Seabrook’s absence continues to be a mystery. He was declared “unfit to participate” on the first day, and there have been no updates since. Is Seabrook dealing with an injury? Has he had a change of heart about returning to play since his surgeries?
Remember, he participated in the training camp in Jul. 2020 before the playoffs. He also expressed excitement about training camp when he spoke to The Athletic in November. Hopefully we will have more of an explanation regarding Seabrook at some point this week.
Soderberg, on the other hand, is delayed due to immigration issues as he attempts to get to the states from Sweden. Again, there has been no update on his status. The 35-year-old played with the Arizona Coyotes last season. He should be a welcome addition to the Blackhawks, who are sorely lacking depth at center. But as this point it appears they might have to start the season without him. Hopefully he can join the team and get up to speed sooner rather that later.
1. Blackhawks’ Mentality for the Season
As we all know, the Blackhawks aren’t expected to be very good this season. They’re without numerous star players, forcing them to rely on their talented but also very inexperienced youth. They have three highly unproven goaltenders between the pipes. With all that in mind, the team is focusing on a new mentality this season in an attempt to stay competitive.
Bowman touched on this, as he told Mark Lazerus in The Athletic article cited above.
The path forward for us is we’re not going to just out-skill and out-talent the other team. We’re going to have to play a smart, competitive, relentless game. That’s our ticket to success…at the end of the day, it’s still going to come down to who wants it more. Even if a team has an advantage in the skill area or in the high-profile players, you can neutralize that with your competitiveness.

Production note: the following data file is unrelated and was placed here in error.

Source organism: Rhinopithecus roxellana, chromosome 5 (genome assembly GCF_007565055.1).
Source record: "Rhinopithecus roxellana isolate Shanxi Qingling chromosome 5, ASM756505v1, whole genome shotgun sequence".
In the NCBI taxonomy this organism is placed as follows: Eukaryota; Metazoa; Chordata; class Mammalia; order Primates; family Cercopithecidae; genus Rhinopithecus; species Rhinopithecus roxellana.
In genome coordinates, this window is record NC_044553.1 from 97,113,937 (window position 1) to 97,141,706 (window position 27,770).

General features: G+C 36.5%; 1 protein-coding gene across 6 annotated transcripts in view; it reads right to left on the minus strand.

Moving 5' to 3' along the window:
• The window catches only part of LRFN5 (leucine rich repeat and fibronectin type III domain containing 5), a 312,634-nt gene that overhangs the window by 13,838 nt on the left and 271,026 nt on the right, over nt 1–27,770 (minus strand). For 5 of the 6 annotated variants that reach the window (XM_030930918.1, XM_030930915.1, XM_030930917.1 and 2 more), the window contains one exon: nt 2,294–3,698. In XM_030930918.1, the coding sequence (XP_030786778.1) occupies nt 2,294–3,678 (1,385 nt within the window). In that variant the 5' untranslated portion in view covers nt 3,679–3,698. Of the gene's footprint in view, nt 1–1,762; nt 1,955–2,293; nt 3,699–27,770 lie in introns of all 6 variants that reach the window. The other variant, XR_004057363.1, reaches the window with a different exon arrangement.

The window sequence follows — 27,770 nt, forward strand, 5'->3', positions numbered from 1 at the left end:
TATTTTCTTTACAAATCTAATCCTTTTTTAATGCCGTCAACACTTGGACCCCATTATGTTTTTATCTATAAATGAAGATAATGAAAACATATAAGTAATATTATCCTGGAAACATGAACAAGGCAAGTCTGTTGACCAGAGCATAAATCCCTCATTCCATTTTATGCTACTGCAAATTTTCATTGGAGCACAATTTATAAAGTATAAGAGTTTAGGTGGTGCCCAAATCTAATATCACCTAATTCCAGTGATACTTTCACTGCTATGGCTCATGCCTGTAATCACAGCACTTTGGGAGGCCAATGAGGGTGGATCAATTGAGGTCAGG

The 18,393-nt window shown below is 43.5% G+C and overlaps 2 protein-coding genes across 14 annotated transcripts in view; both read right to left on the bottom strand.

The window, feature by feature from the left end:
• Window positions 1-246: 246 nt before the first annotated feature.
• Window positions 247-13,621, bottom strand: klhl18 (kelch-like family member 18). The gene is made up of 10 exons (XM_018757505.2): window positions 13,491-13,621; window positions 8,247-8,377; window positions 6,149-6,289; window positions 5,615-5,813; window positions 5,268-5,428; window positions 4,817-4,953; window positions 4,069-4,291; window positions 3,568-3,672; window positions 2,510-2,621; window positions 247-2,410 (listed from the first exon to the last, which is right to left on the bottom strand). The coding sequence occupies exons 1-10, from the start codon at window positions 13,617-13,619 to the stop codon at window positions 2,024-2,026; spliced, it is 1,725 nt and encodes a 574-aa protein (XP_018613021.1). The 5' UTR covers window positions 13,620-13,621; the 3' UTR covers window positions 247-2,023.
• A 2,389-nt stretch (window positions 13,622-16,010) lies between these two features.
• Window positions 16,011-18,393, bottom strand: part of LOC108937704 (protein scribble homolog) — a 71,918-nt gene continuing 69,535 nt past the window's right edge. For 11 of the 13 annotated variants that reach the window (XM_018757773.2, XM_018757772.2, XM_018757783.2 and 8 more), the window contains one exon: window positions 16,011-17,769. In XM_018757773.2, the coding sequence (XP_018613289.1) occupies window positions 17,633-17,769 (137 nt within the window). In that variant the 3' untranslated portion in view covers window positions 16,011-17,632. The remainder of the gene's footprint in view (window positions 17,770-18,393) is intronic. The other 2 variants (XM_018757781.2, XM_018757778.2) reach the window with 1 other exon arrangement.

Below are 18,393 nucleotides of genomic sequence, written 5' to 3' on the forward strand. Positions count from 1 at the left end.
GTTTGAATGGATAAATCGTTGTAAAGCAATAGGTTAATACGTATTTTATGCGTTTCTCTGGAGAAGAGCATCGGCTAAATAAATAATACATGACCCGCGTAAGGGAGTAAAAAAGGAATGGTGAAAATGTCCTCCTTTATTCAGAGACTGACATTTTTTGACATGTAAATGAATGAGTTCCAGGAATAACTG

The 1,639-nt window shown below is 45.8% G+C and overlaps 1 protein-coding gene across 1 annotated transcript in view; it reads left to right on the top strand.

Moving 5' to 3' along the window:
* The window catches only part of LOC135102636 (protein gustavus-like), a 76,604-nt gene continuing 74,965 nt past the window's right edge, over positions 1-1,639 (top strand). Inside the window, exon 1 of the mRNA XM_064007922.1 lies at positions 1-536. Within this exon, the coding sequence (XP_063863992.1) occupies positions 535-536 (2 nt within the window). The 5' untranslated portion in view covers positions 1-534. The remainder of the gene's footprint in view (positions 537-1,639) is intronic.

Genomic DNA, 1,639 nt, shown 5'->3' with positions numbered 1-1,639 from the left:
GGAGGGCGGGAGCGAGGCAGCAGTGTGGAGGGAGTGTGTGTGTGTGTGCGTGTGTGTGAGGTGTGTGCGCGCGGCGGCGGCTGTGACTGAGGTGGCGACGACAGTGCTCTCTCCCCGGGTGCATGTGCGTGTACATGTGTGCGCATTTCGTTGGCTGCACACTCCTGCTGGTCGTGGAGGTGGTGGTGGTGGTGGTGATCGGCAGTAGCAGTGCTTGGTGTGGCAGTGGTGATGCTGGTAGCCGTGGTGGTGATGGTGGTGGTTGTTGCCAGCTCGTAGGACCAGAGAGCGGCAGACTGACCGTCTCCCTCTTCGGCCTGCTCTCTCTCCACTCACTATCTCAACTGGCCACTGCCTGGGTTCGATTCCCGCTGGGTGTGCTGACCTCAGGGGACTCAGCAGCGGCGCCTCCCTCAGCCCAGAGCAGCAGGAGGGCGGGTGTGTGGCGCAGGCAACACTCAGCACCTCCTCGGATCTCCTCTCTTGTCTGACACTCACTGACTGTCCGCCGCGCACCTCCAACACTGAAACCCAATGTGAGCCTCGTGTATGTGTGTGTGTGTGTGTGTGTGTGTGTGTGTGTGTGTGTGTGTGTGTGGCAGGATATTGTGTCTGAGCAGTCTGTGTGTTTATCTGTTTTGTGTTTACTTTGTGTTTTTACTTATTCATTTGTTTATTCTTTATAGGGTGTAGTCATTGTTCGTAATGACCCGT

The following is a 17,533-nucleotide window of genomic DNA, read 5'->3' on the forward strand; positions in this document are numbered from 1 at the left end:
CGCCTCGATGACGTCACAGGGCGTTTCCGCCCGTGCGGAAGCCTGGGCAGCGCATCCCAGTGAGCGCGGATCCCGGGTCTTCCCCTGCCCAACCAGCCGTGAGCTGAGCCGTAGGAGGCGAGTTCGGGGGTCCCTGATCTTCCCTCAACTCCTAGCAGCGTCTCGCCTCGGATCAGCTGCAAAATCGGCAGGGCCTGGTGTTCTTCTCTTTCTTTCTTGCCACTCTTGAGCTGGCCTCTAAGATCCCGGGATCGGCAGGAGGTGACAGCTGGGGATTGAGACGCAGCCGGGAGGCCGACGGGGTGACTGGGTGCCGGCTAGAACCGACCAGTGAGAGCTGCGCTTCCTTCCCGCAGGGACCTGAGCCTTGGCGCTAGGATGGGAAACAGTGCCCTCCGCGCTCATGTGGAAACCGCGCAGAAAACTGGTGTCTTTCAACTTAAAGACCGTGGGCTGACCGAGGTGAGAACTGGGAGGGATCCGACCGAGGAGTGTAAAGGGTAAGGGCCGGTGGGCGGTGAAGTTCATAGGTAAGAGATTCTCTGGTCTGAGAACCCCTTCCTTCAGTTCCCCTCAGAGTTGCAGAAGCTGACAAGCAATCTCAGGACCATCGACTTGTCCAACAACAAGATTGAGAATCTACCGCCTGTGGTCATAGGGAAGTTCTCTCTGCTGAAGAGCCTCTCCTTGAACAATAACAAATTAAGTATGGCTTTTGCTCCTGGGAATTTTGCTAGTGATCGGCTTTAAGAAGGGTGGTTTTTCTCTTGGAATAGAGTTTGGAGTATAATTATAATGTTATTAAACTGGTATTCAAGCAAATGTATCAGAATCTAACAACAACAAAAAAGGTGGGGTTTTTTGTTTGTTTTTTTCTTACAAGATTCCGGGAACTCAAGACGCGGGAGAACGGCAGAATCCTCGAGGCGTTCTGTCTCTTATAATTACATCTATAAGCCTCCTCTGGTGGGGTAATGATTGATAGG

In other words, no short cuts. Just pure and simple hard work. This is what Colliton has been preaching all along. Unlike former Blackhawks’ head coach Joel Quenneville, Colliton has never had the luxury of a stacked lineup. In Sweden he was hired to get the most out of a rag-tag, underfunded team, and he did. In Rockford he was tasked with developing his young players, and he led them to the Calder Cup Western Conference Final for the first time in franchise history. Now, Colliton will use that same mindset of a strong work ethic to attempt to make the most of this challenging season.
Fourth line veteran Carpenter also reiterated this mindset in a recent interview.
Ryan Carpenter: "Our (team defensive) identity needs to continue to improve. In the past, they talked about how they could rely on their skill, but now we have to rely on our team being competitive and out-working other teams."— Mark Lazerus (@MarkLazerus) January 8, 2021
It appears Carpenter has bought in. We’ve seen from the Blackhawks’ competitiveness on the ice at the end of last season that the team as a whole has been working on adopting this attitude. It’s not going to be easy, but the Blackhawks appear committed to putting in the hard work this season. Let’s see how far it gets them.
It certainly has been an intriguing training camp for the Blackhawks, with lots of new faces on this rebuilding team. There’s still a few more days of practices and scrimmages to sort out the opening night roster. The season starts this Wednesday, Jan. 13, in Tampa Bay. The Blackhawks will get thrown straight into the fire, as they take on the defending Stanley Cup champion Lightning for their first two tilts. Keep it here at The Hockey Writers for more coverage as we embark upon the 2020-21 campaign!
Gail Kauchak has covered the Chicago Blackhawks as a content writer since 2014. She previously wrote for Fansided’s Blackhawk Up, and has been part of The Hockey Writer’s team since 2017. It’s not always easy to balance life’s responsibility’s with one’s passion, but Gail’s doing her best to make it happen. Quote to live by, “Follow your dreams, and good things will happen.” Wait, maybe it’s “Good things happen when you shoot the puck!” You get the idea.